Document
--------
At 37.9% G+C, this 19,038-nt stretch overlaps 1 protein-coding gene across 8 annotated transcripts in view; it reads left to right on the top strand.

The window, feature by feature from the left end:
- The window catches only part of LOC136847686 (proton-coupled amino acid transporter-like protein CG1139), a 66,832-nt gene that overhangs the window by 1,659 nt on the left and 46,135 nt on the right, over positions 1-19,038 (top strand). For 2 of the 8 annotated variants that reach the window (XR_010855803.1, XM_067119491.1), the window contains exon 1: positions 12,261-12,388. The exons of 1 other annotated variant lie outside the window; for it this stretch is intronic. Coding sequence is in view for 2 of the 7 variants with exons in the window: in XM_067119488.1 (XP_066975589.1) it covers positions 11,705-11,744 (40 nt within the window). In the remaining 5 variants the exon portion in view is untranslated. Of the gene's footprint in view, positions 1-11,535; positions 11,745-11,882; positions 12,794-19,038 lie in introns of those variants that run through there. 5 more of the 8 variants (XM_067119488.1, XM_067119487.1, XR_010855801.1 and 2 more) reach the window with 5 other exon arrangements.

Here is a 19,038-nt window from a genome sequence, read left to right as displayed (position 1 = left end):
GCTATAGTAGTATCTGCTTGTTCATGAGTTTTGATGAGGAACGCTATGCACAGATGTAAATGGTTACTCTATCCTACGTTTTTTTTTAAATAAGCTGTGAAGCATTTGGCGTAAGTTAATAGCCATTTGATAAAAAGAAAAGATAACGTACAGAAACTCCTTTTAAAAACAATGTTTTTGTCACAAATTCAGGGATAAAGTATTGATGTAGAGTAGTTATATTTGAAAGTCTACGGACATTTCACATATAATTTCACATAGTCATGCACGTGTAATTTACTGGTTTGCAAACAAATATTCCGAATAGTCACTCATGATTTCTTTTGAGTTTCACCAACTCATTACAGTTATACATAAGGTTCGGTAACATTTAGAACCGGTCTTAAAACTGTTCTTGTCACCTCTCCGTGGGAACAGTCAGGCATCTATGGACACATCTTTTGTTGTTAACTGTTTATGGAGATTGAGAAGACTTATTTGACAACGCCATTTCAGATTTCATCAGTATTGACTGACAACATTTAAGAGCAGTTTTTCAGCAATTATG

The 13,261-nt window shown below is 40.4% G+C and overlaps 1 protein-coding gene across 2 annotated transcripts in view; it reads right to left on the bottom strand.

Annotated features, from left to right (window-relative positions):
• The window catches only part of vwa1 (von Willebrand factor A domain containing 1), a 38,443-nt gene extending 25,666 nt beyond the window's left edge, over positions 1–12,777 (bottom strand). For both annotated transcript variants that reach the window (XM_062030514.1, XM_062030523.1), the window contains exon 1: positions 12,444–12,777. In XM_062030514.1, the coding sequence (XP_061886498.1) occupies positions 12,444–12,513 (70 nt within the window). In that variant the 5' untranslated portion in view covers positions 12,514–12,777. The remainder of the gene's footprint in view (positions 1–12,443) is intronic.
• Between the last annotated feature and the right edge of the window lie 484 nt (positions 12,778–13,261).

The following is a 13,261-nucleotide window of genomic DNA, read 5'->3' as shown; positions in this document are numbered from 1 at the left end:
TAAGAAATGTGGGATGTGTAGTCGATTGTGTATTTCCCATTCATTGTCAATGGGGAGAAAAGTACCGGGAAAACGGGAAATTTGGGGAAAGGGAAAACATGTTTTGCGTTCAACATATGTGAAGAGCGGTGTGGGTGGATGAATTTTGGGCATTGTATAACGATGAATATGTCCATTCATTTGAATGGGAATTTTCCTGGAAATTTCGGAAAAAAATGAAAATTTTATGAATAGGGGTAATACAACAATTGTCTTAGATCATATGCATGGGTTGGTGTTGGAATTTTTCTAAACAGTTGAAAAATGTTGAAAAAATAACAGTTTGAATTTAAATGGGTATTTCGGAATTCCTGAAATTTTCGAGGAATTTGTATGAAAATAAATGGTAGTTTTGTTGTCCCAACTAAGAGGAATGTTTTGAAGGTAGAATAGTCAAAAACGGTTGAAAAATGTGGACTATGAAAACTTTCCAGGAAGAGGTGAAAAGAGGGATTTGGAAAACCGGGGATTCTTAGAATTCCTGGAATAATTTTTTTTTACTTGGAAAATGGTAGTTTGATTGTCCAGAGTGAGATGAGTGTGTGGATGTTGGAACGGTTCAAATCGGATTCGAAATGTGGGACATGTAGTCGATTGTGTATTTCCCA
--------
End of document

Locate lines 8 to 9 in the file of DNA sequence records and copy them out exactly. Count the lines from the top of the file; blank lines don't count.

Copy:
• The window catches only part of vwa1 (von Willebrand factor A domain containing 1), a 38,443-nt gene extending 25,666 nt beyond the window's left edge, over positions 1–12,777 (bottom strand). For both annotated transcript variants that reach the window (XM_062030514.1, XM_062030523.1), the window contains exon 1: positions 12,444–12,777. In XM_062030514.1, the coding sequence (XP_061886498.1) occupies positions 12,444–12,513 (70 nt within the window). In that variant the 5' untranslated portion in view covers positions 12,514–12,777. The remainder of the gene's footprint in view (positions 1–12,443) is intronic.
• Between the last annotated feature and the right edge of the window lie 484 nt (positions 12,778–13,261).